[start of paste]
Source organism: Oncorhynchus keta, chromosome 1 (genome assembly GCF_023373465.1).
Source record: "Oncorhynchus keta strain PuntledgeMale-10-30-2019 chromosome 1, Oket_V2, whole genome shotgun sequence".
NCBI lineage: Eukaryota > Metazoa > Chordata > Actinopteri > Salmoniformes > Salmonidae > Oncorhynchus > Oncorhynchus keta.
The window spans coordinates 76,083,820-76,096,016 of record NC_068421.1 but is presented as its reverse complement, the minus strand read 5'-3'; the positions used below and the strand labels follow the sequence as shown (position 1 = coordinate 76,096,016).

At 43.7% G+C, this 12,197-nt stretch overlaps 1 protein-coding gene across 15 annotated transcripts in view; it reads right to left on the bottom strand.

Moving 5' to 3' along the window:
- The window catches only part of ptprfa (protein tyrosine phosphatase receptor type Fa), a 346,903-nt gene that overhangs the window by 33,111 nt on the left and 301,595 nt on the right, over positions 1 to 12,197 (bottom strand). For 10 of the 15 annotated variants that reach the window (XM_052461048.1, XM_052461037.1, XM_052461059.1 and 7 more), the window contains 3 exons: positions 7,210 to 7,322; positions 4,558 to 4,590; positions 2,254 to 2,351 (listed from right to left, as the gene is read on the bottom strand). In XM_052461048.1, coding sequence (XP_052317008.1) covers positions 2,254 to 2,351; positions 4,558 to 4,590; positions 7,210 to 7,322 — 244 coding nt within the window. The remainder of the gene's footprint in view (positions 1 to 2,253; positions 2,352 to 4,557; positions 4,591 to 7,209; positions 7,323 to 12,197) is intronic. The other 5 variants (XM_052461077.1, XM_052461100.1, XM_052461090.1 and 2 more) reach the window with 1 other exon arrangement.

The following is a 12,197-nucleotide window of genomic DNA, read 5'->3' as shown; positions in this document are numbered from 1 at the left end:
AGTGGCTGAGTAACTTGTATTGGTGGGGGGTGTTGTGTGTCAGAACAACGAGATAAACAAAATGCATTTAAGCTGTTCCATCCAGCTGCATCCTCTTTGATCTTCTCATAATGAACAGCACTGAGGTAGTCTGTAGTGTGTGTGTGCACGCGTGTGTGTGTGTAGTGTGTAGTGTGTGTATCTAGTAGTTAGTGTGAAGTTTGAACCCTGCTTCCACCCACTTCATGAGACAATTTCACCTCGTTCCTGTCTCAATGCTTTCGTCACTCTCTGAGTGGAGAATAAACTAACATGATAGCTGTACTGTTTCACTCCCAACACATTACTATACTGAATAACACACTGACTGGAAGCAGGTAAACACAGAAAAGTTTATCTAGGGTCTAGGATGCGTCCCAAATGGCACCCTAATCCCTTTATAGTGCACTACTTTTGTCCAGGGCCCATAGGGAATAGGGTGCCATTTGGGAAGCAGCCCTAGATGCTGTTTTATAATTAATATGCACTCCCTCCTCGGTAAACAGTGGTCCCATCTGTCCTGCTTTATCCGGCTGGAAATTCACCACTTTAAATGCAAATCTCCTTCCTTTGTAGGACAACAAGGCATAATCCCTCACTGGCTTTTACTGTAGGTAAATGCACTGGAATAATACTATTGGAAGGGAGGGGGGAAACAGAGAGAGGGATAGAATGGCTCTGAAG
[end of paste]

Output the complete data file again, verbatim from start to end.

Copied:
Source organism: Oncorhynchus keta, chromosome 1 (genome assembly GCF_023373465.1).
Source record: "Oncorhynchus keta strain PuntledgeMale-10-30-2019 chromosome 1, Oket_V2, whole genome shotgun sequence".
NCBI lineage: Eukaryota > Metazoa > Chordata > Actinopteri > Salmoniformes > Salmonidae > Oncorhynchus > Oncorhynchus keta.
The window spans coordinates 76,083,820-76,096,016 of record NC_068421.1 but is presented as its reverse complement, the minus strand read 5'-3'; the positions used below and the strand labels follow the sequence as shown (position 1 = coordinate 76,096,016).

At 43.7% G+C, this 12,197-nt stretch overlaps 1 protein-coding gene across 15 annotated transcripts in view; it reads right to left on the bottom strand.

Moving 5' to 3' along the window:
- The window catches only part of ptprfa (protein tyrosine phosphatase receptor type Fa), a 346,903-nt gene that overhangs the window by 33,111 nt on the left and 301,595 nt on the right, over positions 1 to 12,197 (bottom strand). For 10 of the 15 annotated variants that reach the window (XM_052461048.1, XM_052461037.1, XM_052461059.1 and 7 more), the window contains 3 exons: positions 7,210 to 7,322; positions 4,558 to 4,590; positions 2,254 to 2,351 (listed from right to left, as the gene is read on the bottom strand). In XM_052461048.1, coding sequence (XP_052317008.1) covers positions 2,254 to 2,351; positions 4,558 to 4,590; positions 7,210 to 7,322 — 244 coding nt within the window. The remainder of the gene's footprint in view (positions 1 to 2,253; positions 2,352 to 4,557; positions 4,591 to 7,209; positions 7,323 to 12,197) is intronic. The other 5 variants (XM_052461077.1, XM_052461100.1, XM_052461090.1 and 2 more) reach the window with 1 other exon arrangement.

The following is a 12,197-nucleotide window of genomic DNA, read 5'->3' as shown; positions in this document are numbered from 1 at the left end:
AGTGGCTGAGTAACTTGTATTGGTGGGGGGTGTTGTGTGTCAGAACAACGAGATAAACAAAATGCATTTAAGCTGTTCCATCCAGCTGCATCCTCTTTGATCTTCTCATAATGAACAGCACTGAGGTAGTCTGTAGTGTGTGTGTGCACGCGTGTGTGTGTGTAGTGTGTAGTGTGTGTATCTAGTAGTTAGTGTGAAGTTTGAACCCTGCTTCCACCCACTTCATGAGACAATTTCACCTCGTTCCTGTCTCAATGCTTTCGTCACTCTCTGAGTGGAGAATAAACTAACATGATAGCTGTACTGTTTCACTCCCAACACATTACTATACTGAATAACACACTGACTGGAAGCAGGTAAACACAGAAAAGTTTATCTAGGGTCTAGGATGCGTCCCAAATGGCACCCTAATCCCTTTATAGTGCACTACTTTTGTCCAGGGCCCATAGGGAATAGGGTGCCATTTGGGAAGCAGCCCTAGATGCTGTTTTATAATTAATATGCACTCCCTCCTCGGTAAACAGTGGTCCCATCTGTCCTGCTTTATCCGGCTGGAAATTCACCACTTTAAATGCAAATCTCCTTCCTTTGTAGGACAACAAGGCATAATCCCTCACTGGCTTTTACTGTAGGTAAATGCACTGGAATAATACTATTGGAAGGGAGGGGGGAAACAGAGAGAGGGATAGAATGGCTCTGAAG